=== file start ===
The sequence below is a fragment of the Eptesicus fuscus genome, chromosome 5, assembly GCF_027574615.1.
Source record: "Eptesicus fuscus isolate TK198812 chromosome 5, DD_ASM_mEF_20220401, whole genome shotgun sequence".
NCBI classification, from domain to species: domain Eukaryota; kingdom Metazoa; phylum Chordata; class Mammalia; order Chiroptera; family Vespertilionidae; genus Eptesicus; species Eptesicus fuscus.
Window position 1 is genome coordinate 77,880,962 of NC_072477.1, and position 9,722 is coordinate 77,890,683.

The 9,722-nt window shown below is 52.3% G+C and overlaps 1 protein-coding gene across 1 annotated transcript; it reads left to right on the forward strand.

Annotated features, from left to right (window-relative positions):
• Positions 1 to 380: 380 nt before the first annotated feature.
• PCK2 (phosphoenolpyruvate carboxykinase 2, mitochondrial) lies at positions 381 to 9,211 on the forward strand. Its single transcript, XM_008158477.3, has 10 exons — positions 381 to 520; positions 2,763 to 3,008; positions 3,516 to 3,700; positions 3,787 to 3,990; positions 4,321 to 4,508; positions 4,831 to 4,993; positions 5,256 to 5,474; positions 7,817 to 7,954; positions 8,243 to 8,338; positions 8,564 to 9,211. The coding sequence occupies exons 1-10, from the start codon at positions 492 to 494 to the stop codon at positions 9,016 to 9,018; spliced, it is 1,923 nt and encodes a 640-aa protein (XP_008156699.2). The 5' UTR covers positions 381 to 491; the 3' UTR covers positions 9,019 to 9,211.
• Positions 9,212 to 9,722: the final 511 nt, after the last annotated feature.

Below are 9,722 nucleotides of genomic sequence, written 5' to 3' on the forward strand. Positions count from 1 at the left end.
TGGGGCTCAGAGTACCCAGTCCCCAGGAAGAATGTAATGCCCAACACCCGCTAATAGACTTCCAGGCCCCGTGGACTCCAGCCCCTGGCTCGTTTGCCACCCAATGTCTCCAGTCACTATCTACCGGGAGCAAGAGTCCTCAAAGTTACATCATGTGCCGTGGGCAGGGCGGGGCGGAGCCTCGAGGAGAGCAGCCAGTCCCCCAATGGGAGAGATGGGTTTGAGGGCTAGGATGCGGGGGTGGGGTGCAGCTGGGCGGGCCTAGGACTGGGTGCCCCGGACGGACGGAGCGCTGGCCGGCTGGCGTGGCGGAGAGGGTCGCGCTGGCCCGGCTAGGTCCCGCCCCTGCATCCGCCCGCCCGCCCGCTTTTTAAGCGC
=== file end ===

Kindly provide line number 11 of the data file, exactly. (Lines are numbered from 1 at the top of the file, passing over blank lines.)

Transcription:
TGGGGCTCAGAGTACCCAGTCCCCAGGAAGAATGTAATGCCCAACACCCGCTAATAGACTTCCAGGCCCCGTGGACTCCAGCCCCTGGCTCGTTTGCCACCCAATGTCTCCAGTCACTATCTACCGGGAGCAAGAGTCCTCAAAGTTACATCATGTGCCGTGGGCAGGGCGGGGCGGAGCCTCGAGGAGAGCAGCCAGTCCCCCAATGGGAGAGATGGGTTTGAGGGCTAGGATGCGGGGGTGGGGTGCAGCTGGGCGGGCCTAGGACTGGGTGCCCCGGACGGACGGAGCGCTGGCCGGCTGGCGTGGCGGAGAGGGTCGCGCTGGCCCGGCTAGGTCCCGCCCCTGCATCCGCCCGCCCGCCCGCTTTTTAAGCGC